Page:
Walmart workers stand up
by : Juan Cruz Ferre

03 Dec 2013 | This Black Friday, the yearly feast of American Consumption was tarnished by an undesired presence: over one thousand protests at Walmart stores across the country...
Walmart workers stand up

This Black Friday, the yearly feast of American Consumption was tarnished by an undesired presence: over one thousand protests at Walmart stores across the country.

The day after Thanksgiving, widely known as Black Friday, is the highest grossing retail day of the year and traditionally kicks off the Christmas shopping season. Over time, this day has turned into one of the most revolting phenomena of the consumer society: lines outside the gates of the stores throughout the night and early morning, disputes between consumers trying to seize the best deal and stampedes that leave many shoppers injured and more than one dead. This past Friday, for the first time, some stores began their Black Friday sales the night before- a timeslot previously reserved for observation of Thanksgiving dinner.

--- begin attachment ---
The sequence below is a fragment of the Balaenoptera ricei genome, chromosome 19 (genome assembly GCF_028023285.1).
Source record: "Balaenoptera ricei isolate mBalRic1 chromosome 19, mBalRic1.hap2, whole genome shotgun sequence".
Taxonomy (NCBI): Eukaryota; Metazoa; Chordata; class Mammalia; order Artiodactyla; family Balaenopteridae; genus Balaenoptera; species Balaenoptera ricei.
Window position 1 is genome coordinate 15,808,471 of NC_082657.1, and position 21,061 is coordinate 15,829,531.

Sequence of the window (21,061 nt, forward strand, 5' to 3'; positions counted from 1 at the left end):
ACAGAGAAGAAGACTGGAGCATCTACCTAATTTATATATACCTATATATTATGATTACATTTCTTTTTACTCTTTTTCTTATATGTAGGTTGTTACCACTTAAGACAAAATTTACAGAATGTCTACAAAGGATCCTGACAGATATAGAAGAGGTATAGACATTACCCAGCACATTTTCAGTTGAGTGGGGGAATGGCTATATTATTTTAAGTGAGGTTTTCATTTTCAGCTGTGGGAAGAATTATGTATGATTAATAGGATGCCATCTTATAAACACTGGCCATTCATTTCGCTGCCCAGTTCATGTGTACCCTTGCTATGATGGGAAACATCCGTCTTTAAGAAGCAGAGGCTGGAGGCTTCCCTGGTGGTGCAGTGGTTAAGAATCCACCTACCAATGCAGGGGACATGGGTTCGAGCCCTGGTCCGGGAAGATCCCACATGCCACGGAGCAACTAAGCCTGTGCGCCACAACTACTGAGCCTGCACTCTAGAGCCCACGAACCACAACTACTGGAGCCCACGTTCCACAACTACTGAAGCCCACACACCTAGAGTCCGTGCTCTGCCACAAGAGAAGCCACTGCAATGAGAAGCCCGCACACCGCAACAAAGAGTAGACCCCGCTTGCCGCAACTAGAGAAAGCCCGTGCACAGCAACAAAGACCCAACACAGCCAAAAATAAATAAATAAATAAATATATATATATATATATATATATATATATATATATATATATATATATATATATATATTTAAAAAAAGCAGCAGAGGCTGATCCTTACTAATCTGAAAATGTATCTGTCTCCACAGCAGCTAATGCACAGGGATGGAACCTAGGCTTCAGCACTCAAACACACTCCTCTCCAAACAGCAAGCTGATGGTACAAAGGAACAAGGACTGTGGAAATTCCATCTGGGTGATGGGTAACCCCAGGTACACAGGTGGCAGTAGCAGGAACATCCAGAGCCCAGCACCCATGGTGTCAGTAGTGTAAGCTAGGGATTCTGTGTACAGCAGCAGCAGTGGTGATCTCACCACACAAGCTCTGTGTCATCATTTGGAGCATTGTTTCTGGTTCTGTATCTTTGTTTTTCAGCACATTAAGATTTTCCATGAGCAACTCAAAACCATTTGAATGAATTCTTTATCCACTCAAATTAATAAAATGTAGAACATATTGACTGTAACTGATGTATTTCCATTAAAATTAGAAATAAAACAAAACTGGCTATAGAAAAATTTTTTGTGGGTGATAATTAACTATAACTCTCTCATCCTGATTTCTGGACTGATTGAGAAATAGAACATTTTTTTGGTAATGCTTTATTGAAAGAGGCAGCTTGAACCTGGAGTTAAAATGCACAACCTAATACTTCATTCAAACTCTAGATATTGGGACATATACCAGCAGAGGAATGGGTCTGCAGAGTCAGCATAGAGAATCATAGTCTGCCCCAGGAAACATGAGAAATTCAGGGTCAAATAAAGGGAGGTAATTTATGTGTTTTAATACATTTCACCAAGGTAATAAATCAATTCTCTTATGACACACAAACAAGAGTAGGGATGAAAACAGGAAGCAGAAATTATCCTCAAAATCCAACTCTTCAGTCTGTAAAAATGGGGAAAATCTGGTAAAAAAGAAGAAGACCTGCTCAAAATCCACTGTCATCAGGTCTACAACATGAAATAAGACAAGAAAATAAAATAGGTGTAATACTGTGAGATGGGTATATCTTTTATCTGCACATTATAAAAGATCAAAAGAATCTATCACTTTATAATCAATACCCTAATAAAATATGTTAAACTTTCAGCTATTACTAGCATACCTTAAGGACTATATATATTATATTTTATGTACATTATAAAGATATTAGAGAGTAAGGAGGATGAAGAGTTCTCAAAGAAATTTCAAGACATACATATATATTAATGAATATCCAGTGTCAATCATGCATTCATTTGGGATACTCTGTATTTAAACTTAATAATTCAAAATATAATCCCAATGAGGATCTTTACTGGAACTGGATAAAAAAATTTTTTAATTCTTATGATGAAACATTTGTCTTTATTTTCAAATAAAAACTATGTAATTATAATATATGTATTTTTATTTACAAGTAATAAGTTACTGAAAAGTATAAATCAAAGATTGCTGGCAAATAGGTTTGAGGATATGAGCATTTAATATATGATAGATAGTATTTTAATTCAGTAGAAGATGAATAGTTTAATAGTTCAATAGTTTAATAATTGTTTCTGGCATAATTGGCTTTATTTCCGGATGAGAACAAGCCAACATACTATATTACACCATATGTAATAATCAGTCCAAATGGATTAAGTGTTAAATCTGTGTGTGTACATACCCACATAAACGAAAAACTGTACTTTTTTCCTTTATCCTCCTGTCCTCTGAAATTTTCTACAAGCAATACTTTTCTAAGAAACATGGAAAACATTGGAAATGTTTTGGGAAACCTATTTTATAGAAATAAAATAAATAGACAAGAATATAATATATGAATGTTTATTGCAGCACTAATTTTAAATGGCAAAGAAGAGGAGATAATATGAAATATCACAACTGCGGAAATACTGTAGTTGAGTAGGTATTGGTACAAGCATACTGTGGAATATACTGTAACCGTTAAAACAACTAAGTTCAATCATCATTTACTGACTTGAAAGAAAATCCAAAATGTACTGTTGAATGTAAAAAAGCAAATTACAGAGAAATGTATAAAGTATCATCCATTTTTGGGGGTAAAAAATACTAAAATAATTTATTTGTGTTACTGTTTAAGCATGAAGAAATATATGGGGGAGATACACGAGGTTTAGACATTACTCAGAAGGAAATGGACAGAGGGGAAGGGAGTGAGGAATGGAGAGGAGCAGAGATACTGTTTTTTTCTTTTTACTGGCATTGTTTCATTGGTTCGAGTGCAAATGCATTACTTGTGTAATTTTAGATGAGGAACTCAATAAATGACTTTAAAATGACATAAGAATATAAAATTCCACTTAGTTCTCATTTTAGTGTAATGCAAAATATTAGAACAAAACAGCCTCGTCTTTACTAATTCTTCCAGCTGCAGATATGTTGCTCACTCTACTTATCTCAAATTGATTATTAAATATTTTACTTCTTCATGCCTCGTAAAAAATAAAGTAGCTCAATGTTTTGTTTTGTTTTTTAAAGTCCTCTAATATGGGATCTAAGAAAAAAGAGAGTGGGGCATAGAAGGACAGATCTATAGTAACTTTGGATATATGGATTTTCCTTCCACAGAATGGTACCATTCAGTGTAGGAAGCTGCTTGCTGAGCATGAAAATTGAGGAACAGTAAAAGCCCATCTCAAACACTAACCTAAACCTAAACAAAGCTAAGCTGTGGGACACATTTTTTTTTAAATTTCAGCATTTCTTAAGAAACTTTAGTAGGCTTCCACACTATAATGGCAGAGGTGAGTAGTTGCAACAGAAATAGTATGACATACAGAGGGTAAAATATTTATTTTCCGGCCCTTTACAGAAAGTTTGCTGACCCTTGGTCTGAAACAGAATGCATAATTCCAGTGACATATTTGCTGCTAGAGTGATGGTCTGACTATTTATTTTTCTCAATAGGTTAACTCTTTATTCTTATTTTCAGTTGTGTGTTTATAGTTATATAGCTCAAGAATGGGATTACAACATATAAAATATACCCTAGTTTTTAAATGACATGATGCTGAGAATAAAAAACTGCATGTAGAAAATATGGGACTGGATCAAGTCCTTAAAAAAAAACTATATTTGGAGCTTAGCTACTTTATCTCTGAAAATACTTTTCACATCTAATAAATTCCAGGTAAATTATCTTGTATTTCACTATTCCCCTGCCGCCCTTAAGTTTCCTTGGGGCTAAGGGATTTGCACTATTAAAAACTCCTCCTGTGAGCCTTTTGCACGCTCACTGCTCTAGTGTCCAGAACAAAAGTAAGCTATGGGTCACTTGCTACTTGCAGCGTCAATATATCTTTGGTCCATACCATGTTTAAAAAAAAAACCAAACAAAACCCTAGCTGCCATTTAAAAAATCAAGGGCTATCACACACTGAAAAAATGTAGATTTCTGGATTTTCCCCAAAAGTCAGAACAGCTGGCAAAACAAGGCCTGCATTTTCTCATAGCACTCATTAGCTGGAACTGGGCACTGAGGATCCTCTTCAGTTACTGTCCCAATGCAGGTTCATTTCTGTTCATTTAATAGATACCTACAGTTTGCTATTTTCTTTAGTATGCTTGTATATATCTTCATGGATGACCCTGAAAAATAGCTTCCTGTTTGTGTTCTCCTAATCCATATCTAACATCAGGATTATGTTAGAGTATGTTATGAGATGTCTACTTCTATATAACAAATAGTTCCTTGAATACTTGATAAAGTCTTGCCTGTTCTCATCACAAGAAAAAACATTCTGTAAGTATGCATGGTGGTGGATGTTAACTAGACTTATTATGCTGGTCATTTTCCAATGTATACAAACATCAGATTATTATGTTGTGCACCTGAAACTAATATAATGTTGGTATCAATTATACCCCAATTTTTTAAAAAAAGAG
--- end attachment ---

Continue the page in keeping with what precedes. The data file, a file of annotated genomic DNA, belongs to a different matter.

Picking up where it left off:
But since last year, this special occasion has also marked a new cause of resistance for the most exploited members of the working class. Walmart workers target this super sales day to ramp up the protests against the retail giant, risking the lay-offs and, in several cases, arrests by the police for blocking store entrances and street access. This Friday saw protests at 1500 Walmart stores across the country.

The company’s policies prohibiting worker organization turns any protest into an uphill battle; last year’s strike was the first in Walmart’s 50 year history. The OUR Walmart (Organized United for Respect), a group without union status backed by the UFCW [1] (United Food and Commercial Workers International Union), has called workers from other sectors and the community to support the protests this Friday. The American Federation of Teachers (AFT) as well as the UFCW, in collaboration with activist of the OWS movement and a wide community support, helped to guarantee actions across the country. Workers spoke out in California, Alaska, New Jersey, Virginia, Florida, Texas, Minnesota, Illinois, Washington, Maryland and even in Canada. At least 100 protesters were arrested for ‘civil disobedience’.

First round